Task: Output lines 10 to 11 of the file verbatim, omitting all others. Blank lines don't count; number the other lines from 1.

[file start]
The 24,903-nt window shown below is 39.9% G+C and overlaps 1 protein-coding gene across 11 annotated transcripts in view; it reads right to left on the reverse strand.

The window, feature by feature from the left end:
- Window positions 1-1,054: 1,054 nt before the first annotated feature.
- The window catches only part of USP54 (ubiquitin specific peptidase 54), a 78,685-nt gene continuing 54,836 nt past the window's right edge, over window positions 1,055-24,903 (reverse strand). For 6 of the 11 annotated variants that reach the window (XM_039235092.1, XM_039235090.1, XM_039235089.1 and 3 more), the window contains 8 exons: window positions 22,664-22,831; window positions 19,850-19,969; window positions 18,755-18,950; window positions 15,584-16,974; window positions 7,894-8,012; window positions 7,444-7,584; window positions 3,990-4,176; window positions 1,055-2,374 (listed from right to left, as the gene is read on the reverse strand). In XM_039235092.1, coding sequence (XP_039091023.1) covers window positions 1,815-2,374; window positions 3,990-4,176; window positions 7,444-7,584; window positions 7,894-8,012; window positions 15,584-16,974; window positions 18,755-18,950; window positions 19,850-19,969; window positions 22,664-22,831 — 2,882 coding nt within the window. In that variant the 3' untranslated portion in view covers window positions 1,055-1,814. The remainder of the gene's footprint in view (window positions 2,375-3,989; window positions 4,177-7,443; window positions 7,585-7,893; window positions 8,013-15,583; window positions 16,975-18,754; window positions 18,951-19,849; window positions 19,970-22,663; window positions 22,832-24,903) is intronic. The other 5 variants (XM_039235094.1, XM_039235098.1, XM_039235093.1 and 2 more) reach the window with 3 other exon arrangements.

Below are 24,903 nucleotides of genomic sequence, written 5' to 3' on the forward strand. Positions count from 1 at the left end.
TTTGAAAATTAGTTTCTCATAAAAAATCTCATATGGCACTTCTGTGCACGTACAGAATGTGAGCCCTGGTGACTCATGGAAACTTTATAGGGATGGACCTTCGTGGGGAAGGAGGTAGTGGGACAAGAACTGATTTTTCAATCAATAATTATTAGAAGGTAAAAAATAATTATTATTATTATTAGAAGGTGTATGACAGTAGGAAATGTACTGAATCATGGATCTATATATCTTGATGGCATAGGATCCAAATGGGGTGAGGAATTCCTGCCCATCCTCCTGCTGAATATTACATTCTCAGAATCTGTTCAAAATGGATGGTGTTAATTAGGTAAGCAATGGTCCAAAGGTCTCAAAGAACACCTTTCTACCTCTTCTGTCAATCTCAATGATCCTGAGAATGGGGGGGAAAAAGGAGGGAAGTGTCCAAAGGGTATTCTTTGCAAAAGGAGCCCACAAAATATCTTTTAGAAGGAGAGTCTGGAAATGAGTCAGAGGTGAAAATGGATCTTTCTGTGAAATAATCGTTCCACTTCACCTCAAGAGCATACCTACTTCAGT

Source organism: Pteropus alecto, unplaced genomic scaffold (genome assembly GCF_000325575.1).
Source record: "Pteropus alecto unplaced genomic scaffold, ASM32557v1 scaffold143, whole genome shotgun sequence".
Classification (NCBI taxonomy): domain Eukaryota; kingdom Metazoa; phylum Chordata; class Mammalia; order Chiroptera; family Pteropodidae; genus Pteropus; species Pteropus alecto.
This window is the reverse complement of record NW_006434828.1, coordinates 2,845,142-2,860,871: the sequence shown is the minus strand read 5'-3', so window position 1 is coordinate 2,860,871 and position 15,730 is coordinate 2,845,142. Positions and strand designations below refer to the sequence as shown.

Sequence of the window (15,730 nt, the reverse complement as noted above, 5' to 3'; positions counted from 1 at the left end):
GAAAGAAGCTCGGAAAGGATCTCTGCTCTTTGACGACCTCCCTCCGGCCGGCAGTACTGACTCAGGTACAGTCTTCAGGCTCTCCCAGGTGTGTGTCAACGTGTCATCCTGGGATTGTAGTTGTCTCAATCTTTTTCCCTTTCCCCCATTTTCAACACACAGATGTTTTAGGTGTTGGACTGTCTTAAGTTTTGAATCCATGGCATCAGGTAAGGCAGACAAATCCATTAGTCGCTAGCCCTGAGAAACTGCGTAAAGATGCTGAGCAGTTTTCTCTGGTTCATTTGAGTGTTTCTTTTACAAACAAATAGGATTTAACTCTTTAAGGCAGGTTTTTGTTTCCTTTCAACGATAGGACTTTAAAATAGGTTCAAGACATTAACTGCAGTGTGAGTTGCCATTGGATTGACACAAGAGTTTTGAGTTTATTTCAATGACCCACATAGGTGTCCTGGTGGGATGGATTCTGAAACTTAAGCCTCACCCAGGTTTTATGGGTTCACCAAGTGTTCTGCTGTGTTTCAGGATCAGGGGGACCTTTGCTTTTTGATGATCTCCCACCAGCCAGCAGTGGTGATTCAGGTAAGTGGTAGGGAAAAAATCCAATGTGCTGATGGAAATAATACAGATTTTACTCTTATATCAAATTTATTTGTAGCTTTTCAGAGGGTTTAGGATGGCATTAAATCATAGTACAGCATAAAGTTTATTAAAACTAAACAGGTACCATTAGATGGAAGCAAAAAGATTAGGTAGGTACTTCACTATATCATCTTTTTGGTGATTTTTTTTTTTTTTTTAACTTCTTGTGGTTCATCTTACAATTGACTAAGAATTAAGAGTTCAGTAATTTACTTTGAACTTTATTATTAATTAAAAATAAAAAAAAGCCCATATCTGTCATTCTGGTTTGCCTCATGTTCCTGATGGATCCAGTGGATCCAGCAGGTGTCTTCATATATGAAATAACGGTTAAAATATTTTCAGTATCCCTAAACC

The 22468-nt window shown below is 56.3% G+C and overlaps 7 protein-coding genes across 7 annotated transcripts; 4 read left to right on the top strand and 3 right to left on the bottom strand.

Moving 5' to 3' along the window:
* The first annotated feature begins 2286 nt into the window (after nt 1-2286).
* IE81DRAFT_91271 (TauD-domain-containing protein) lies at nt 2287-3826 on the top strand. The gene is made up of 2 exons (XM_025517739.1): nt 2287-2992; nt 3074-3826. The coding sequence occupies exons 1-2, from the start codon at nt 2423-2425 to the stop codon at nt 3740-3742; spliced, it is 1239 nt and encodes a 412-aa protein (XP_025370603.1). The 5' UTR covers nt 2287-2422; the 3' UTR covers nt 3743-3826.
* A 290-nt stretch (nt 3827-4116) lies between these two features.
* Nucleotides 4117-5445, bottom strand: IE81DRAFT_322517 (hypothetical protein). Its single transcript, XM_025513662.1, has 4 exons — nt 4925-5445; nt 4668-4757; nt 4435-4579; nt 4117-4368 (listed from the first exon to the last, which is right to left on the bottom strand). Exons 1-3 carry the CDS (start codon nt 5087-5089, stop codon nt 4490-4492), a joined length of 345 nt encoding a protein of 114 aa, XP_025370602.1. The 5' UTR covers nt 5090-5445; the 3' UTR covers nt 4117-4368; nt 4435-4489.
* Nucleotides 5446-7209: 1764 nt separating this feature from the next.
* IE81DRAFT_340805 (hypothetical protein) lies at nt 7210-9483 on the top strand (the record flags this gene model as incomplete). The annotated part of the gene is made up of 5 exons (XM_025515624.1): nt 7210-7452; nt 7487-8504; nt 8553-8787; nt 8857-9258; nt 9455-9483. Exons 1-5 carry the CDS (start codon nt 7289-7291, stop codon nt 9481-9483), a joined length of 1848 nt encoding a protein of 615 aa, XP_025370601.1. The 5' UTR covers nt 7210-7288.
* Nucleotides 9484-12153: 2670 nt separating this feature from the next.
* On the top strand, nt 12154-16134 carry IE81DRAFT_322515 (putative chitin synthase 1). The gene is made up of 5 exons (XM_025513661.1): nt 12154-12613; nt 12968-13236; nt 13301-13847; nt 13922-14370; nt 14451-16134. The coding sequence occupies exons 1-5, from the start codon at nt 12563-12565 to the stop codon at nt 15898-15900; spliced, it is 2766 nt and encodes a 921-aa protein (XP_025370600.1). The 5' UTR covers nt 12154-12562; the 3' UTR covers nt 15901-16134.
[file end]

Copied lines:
This window is the reverse complement of record NW_006434828.1, coordinates 2,845,142-2,860,871: the sequence shown is the minus strand read 5'-3', so window position 1 is coordinate 2,860,871 and position 15,730 is coordinate 2,845,142. Positions and strand designations below refer to the sequence as shown.

Sequence of the window (15,730 nt, the reverse complement as noted above, 5' to 3'; positions counted from 1 at the left end):